What Courses Should I Take?

The question came up often when I was an admission officer and even more when I was a high school college counselor: “What courses do I need to take to get into college?” The variant of this question is, “Is it better to take AP and honors courses and get Bs or lower level courses and get As?” Every college representative has the same answer(s): Take the most challenging courses you can and do your best in them; we’d like to see you take AP courses and get As. (Cue courtesy laughs…)

As far as they go, these answers are truthful. Colleges want to see that students are challenging themselves and demonstrating how serious they are about their academics. This is really true for every school of whatever “ranking.” No college wants to have layabouts on campus just taking up space in class, if they decide to attend at all. But there’s more underlying those questions that complicates the answers and muddies the motivations of the questioners.

Most of the time, the courses questions come as much from parents as from students, and what they’re really asking is, “What do I (or my child) have to do to get into YOUR college?” It’s a question that tries to suss out the secret formula that will ensure entry into a particular college, not to just any college. In the world of strategic planning, it takes every ounce of data to put together a (hopefully) unassailable application to the Oz college.

Clearly, the jokey get-an-A-in-AP answer doesn’t really cut it, nor should it. The cruel fact is that a student can fit a college’s profile to a T or even better and still not be accepted for any number of reasons. Those reasons may not even have anything to do with academics. So the search for an answer to these course questions is always futile. Any answer you get begs the question and leaves you no more in the know than before.

These questions also betray a stunning misunderstanding of academic work, seeing it as simply a stepping stone to college, rather than an activity that may have intrinsic value. This attitude degrades a student’s high school performance, no matter how good it is, and deflates even the best student’s sense of worth. Trying to connect taking certain courses with admission to a particular school turns the whole enterprise into a scramble for position as you claw your way up the ladder of “success.” It also encourages that utilitarian thinking to persist through college: Taking only the courses necessary for a good grade or for the best overall GPA.

Notice that I said admission to a particular school in the preceding paragraph. Going about things this way is a virtual guarantee of failure and frustration. However, if you can let go of the desire or need or obsession to attend a specific institution, you can immediately breathe more easily and go about your work with a lighter heart and a less worried mind. If you simply do your best where you are, all the while striving to challenge yourself and improve, you will actually have plenty of colleges to choose from and you’ll be more satisfied in the long run. If you’re willing to attend any school that’s appropriate for you and that you believe will help you develop your talents, then you can relax and focus on the present, not on some uncontrollable future. Students I’ve worked with who have adopted this attitude have been immeasurably happier than those who stake their performances on getting into Oz College. Ironically, getting in often leaves those latter students feeling empty and dissipated, while the former wind up confident and happy, knowing that they’ll be able to take advantage of any opportunities that come their ways.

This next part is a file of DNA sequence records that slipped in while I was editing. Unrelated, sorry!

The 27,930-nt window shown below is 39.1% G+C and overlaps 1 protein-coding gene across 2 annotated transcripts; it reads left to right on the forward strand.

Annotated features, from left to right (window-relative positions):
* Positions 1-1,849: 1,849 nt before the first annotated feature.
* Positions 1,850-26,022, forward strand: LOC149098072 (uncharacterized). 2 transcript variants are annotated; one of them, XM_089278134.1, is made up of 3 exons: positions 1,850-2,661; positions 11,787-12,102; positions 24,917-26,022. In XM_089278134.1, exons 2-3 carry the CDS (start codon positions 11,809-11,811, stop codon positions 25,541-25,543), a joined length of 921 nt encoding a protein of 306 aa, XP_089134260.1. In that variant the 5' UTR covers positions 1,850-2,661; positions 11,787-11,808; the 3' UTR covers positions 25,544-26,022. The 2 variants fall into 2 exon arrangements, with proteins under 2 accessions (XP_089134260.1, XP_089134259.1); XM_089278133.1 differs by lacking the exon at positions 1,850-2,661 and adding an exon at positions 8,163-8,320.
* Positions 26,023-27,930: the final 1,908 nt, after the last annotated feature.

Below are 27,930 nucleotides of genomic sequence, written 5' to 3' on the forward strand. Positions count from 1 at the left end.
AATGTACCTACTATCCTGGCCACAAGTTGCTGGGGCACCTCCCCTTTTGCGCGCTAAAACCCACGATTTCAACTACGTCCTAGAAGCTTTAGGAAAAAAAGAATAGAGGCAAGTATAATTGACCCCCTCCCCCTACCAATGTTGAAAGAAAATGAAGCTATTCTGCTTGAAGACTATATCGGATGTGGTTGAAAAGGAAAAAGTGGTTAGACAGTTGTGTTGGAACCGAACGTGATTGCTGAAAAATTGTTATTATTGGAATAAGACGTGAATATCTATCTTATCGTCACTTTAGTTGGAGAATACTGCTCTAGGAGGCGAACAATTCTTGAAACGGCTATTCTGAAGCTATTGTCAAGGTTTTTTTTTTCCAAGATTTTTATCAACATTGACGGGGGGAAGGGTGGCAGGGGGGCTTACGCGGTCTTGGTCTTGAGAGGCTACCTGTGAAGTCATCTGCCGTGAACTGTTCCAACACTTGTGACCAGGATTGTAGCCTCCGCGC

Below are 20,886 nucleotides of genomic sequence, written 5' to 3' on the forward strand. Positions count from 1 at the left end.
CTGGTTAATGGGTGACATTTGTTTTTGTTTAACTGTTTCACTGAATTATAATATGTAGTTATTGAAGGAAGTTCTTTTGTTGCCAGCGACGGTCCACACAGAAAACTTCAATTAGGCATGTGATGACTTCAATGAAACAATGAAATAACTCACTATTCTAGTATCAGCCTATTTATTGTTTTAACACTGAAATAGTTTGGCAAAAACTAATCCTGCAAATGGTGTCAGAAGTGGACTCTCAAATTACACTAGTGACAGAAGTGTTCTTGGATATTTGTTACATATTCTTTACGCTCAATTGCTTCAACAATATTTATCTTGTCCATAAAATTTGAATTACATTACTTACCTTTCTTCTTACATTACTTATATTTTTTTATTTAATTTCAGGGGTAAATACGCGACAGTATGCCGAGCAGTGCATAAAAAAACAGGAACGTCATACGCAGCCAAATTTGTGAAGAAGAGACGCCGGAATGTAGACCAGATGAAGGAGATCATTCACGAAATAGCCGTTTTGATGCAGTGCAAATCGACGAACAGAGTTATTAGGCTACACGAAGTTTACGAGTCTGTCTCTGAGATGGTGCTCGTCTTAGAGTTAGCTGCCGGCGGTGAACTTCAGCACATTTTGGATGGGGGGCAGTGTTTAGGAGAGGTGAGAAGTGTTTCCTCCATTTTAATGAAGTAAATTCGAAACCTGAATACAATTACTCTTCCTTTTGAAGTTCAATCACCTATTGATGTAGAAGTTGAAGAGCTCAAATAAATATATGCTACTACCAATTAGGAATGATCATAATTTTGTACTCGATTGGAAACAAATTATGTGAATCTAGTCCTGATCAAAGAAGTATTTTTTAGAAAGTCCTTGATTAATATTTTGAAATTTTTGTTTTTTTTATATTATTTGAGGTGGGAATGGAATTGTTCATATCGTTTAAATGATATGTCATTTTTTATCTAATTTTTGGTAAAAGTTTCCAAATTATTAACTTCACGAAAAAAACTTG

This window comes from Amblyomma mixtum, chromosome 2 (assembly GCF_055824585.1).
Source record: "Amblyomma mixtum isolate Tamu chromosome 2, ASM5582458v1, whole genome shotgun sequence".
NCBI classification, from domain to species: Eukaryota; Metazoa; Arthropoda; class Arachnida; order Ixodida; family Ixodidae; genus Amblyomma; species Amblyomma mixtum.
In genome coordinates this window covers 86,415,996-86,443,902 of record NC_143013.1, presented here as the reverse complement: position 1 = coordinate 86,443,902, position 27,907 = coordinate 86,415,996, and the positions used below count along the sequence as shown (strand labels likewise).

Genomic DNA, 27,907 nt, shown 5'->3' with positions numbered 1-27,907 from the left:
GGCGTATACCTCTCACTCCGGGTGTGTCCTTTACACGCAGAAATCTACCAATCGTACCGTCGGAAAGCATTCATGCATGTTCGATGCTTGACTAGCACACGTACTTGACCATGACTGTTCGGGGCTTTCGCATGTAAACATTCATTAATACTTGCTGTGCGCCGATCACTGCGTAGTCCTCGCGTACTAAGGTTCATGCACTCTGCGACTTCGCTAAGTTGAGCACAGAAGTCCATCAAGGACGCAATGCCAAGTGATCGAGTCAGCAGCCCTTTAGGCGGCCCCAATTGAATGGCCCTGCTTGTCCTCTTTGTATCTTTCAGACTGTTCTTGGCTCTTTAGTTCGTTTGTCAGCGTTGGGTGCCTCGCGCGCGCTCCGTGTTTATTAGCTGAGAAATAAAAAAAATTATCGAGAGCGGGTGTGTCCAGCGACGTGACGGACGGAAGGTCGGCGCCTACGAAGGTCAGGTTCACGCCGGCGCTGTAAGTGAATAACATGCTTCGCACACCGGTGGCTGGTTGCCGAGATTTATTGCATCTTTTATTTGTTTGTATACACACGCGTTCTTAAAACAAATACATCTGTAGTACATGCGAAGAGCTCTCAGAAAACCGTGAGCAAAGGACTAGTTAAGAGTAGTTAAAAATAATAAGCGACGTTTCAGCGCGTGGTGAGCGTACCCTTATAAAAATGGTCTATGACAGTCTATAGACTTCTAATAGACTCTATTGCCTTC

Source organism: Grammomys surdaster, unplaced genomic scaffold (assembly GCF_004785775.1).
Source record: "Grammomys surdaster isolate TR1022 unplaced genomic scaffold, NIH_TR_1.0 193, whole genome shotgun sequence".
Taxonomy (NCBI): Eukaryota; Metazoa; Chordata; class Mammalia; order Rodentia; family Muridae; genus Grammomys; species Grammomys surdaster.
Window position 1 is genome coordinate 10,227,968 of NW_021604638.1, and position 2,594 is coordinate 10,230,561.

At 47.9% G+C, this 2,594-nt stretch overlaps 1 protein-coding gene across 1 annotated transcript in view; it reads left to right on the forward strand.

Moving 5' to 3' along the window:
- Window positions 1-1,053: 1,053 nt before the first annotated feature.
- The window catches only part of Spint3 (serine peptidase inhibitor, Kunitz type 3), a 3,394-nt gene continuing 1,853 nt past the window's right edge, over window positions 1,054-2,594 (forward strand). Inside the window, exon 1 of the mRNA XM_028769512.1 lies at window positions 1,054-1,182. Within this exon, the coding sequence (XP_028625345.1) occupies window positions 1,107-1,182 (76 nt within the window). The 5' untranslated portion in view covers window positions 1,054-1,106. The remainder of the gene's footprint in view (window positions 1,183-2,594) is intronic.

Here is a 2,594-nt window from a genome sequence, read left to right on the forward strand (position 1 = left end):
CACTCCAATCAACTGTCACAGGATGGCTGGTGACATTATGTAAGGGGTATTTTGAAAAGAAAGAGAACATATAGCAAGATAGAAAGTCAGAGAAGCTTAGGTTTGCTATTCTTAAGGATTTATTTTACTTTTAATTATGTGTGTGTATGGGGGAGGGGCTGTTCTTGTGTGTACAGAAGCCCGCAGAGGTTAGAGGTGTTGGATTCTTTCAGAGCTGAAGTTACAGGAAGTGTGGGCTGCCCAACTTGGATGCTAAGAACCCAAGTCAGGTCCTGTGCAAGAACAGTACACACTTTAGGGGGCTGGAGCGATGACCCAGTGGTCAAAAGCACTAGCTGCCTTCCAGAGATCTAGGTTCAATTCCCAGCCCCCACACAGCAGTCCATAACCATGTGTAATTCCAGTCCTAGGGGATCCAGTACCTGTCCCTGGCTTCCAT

I’ve often said (not to my former audience of insecure, status-anxious, controlling parents) that the best way to deal with college admission is to forget about it. Taking a Zen-like approach really makes more sense than agonizing over every detail scheming to get into the “right” school. Live in the moment, enjoy your activities, don’t do anything you don’t feel committed to, and ask colleges to accept you as you are, not as you think they want you to be. That makes a lot more sense than stretching yourself out on the Procrustean bed of college profiles. Take the AP course if you want the challenge! So what if you get a B or even a C! Maybe you’ll realize how much there is to learn and want to go further next time. There are plenty of colleges out there who will support you in your search.

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About Will Dix

I am currently writing a book about college admission. I'm interested in the intersection of the college process and American culture. I attended Amherst College in the 1970s, taught high school English and theater at The Hill School in the '80s, returned to Amherst in the '90s as an admission dean, and began the '00s as a college counselor at the University of Chicago Laboratory School. I then joined Chicago Scholars as Program Director. Currently, I blog about college admission for Forbes.com. I also help community organizations serving low income students understand the college admission process so more students can consider gaining access to higher education. I have a few private college counseling clients that I take by referral only. The views expressed in this blog are mine alone.
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